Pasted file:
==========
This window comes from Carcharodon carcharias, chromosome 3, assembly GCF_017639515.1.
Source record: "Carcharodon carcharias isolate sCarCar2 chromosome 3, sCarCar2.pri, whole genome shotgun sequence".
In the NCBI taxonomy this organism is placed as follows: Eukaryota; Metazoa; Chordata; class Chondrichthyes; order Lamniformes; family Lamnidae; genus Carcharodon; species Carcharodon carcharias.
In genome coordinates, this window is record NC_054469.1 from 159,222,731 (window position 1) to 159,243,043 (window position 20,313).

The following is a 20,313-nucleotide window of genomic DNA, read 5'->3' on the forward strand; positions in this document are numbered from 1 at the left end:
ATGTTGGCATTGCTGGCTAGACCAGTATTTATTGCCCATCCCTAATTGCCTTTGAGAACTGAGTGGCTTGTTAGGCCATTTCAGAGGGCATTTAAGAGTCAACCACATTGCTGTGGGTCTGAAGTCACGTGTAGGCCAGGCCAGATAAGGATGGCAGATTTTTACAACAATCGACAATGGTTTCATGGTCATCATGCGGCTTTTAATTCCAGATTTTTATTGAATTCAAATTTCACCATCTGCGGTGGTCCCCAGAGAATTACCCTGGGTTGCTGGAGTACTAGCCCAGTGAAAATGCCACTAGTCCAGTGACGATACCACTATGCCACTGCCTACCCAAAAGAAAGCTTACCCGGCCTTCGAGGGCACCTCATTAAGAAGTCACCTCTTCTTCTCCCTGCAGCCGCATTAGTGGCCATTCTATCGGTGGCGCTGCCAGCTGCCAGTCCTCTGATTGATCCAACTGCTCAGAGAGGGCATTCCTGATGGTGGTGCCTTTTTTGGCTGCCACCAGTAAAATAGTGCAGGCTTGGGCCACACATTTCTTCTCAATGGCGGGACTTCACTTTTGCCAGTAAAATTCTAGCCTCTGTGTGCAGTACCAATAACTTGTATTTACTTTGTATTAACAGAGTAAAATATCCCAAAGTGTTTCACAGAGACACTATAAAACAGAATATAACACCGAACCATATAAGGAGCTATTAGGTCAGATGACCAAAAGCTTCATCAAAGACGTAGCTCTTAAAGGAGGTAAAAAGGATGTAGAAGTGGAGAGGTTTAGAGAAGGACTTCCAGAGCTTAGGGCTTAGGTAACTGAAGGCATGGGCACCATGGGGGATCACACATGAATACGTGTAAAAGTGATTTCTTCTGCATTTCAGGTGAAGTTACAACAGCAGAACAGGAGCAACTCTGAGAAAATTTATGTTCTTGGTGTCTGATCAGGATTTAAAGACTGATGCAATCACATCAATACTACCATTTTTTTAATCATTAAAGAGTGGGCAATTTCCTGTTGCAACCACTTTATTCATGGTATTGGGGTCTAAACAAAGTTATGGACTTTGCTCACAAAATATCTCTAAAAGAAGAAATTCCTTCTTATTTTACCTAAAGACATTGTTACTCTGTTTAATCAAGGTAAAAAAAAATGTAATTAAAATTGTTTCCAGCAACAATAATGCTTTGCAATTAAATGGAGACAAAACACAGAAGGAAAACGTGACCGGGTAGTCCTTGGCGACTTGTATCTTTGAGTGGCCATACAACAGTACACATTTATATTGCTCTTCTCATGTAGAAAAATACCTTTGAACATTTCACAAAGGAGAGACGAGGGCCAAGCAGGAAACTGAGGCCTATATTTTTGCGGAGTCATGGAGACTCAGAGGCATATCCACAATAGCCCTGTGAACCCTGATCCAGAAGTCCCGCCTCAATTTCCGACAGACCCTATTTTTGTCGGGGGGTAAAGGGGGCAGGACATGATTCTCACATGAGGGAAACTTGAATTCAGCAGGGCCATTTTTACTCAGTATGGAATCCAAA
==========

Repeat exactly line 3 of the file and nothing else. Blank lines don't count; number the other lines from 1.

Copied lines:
In the NCBI taxonomy this organism is placed as follows: Eukaryota; Metazoa; Chordata; class Chondrichthyes; order Lamniformes; family Lamnidae; genus Carcharodon; species Carcharodon carcharias.